Sun, May 09, 2021 @ 17:39 GMT
Home Central Banks Swiss National Bank (SNB) Swiss National Bank Leaves Expansionary Monetary Policy Unchanged

(SNB) Swiss National Bank Leaves Expansionary Monetary Policy Unchanged

The Swiss National Bank (SNB) is maintaining its expansionary monetary policy, with the aim of stabilising price developments and supporting economic activity. Interest on sight deposits at the SNB is to remain at –0.75% and the target range for the three-month Libor is unchanged at between –1.25% and –0.25%. The SNB will remain active in the foreign exchange market as necessary, while taking the overall currency situation into consideration.

Since the last monetary policy assessment, the Swiss franc has weakened against the euro and appreciated against the dollar. Overall, this development is helping to reduce, to some extent, the significant overvaluation of the currency. The Swiss franc nevertheless remains highly valued, and the situation on the foreign exchange market is still fragile. The negative interest rate and the SNB’s willingness to intervene in the foreign exchange market as necessary therefore remain essential in order to reduce the attractiveness of Swiss franc investments and thus ease pressure on the currency.

Owing to the exchange rate situation, the conditional inflation forecast has been revised upwards slightly compared to June. For the current year, the forecast has risen marginally to 0.4%, from 0.3% in the previous quarter. For 2018, too, the SNB anticipates an inflation rate of 0.4%, compared to 0.3% last quarter. For 2019, it now expects inflation of 1.1%, compared to 1.0% last quarter. The conditional inflation forecast is based on the assumption that the three-month Libor remains at –0.75% over the entire forecast horizon.

The past few months have seen further improvements in the international environment. The global economy exhibited strong, broad-based growth in the second quarter. In the advanced economies, GDP continued to expand above potential, in some cases exceeding expectations. One exception was the UK, where uncertainty over Brexit is weighing on growth. In the emerging economies, too, economic activity was positive overall. In its baseline scenario, the SNB continues to anticipate favourable developments in the global economy for the quarters ahead.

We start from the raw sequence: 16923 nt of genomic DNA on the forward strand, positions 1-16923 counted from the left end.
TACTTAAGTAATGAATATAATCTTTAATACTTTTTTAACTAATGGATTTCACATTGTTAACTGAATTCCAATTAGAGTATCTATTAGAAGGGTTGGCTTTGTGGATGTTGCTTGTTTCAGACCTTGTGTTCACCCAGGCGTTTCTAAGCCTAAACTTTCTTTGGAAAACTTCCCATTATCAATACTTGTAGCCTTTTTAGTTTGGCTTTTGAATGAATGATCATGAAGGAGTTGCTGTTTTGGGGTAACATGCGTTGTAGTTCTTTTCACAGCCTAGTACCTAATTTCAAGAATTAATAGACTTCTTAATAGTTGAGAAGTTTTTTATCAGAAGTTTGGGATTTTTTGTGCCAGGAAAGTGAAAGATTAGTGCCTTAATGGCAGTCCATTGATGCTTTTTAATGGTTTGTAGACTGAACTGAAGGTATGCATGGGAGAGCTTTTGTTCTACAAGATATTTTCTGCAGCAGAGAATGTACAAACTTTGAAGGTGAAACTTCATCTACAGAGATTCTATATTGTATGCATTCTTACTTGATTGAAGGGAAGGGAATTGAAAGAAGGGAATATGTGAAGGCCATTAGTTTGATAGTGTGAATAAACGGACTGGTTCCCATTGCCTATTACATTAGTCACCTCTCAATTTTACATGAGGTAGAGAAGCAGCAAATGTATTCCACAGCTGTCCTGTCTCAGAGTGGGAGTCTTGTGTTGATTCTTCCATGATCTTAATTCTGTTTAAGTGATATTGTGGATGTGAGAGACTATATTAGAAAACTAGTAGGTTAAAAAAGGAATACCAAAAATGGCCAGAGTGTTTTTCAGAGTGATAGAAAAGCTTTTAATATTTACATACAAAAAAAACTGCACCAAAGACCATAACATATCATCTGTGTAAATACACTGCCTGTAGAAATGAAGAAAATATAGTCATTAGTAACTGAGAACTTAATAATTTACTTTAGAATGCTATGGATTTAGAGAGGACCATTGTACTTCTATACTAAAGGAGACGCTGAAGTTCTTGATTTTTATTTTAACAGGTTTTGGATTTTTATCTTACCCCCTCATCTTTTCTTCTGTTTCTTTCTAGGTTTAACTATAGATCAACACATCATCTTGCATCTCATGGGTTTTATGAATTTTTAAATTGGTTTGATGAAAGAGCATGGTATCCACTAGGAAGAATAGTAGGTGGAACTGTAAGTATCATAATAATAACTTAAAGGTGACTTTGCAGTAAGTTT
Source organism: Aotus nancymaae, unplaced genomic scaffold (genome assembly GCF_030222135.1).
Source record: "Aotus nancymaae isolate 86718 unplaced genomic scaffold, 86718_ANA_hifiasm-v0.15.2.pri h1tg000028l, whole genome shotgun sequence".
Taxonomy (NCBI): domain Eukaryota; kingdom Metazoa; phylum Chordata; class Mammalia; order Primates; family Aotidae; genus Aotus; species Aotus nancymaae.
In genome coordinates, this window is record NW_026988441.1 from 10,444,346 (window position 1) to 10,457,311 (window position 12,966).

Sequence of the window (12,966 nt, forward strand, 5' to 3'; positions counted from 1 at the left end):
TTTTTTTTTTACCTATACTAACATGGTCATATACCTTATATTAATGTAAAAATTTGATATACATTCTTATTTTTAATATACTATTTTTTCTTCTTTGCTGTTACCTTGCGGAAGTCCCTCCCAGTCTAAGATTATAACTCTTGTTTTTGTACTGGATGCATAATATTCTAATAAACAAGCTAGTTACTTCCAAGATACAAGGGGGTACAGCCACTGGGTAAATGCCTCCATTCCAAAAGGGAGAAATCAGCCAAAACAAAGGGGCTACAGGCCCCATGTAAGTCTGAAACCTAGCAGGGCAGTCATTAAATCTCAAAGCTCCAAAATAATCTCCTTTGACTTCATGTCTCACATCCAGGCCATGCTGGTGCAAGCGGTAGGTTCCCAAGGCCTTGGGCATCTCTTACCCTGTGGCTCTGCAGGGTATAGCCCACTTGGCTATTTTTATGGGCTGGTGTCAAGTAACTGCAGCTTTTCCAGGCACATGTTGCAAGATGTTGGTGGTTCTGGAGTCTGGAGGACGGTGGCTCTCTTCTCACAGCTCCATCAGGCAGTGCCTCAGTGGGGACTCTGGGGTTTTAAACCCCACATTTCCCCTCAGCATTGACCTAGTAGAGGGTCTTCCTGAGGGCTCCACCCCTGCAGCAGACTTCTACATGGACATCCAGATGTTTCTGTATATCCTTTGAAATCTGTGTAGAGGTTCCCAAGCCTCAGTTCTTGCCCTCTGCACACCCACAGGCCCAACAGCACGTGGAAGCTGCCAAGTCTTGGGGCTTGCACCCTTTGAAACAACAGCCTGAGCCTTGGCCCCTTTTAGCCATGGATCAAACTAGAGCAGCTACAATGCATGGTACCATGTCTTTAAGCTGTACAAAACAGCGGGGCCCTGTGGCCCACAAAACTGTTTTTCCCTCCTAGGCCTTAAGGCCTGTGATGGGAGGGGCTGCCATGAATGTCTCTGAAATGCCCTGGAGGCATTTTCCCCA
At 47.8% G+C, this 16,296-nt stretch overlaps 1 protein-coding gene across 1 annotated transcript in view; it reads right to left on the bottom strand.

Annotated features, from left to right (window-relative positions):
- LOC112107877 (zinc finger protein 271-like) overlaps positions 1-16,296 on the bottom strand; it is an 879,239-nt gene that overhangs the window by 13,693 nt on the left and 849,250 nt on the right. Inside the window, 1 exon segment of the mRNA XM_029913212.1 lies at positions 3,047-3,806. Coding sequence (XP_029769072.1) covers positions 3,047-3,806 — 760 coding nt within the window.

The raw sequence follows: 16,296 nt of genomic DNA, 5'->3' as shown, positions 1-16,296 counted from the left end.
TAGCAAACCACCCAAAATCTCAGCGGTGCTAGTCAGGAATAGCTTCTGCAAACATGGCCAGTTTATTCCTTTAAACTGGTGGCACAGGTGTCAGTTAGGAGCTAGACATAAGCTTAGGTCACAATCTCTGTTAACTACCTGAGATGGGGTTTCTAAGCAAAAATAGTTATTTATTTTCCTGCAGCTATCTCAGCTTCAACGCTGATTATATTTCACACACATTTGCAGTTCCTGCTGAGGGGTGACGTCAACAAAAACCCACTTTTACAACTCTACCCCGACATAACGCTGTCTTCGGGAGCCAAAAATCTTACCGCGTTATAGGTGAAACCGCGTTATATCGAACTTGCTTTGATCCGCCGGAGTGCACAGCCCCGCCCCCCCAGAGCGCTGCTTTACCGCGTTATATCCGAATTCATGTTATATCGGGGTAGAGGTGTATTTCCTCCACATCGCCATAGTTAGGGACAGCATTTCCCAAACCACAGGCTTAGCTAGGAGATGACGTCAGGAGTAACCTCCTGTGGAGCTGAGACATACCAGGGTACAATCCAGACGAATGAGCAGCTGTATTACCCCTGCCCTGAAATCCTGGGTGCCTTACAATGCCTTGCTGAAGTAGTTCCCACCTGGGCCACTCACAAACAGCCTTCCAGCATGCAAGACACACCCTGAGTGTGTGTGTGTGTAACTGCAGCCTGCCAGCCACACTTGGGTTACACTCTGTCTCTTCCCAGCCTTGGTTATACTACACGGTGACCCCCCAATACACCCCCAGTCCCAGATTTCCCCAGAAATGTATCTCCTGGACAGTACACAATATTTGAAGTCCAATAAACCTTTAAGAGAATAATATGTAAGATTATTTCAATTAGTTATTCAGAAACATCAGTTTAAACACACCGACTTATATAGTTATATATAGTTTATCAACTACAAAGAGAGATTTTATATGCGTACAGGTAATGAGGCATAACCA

Despite the improved situation in the real economy, inflation has so far remained modest in most advanced economies. Against this backdrop, leading central banks are likely to maintain their expansionary monetary policy and embark only gradually on a normalisation path.

The positive baseline scenario for the global economy continues to be subject to risks. In particular, geopolitical factors and uncertainty regarding the future course of monetary policy at leading central banks could cloud the outlook.

In Switzerland, an analysis of the available economic indicators suggests that the moderate recovery is continuing. The Swiss economy is benefiting from the consolidation of global economic activity. Renewed momentum in goods exports is supporting industrial activity. Capacity utilisation is thus on the rise and companies are also becoming increasingly willing to invest. The situation on the labour market is gradually improving.

The recovery is less evident in the quarterly GDP estimates. Owing to weak GDP momentum in late 2016/early 2017, the current year is likely to see growth of just under 1.0%. At its monetary policy assessment in June, the SNB was still expecting growth of roughly 1.5%. The lower forecast is attributable to the weak GDP figures for the previous quarters.

Overall, imbalances on the mortgage and real estate markets persist. While growth in mortgage lending remained relatively low in the second quarter, risks in the residential investment property segment increased. In addition, following a period of stabilisation, prices in the owner-occupied residential property segment rose again slightly. The SNB will continue to monitor developments on these markets closely, and will regularly reassess the need for an adjustment of the countercyclical capital buffer.

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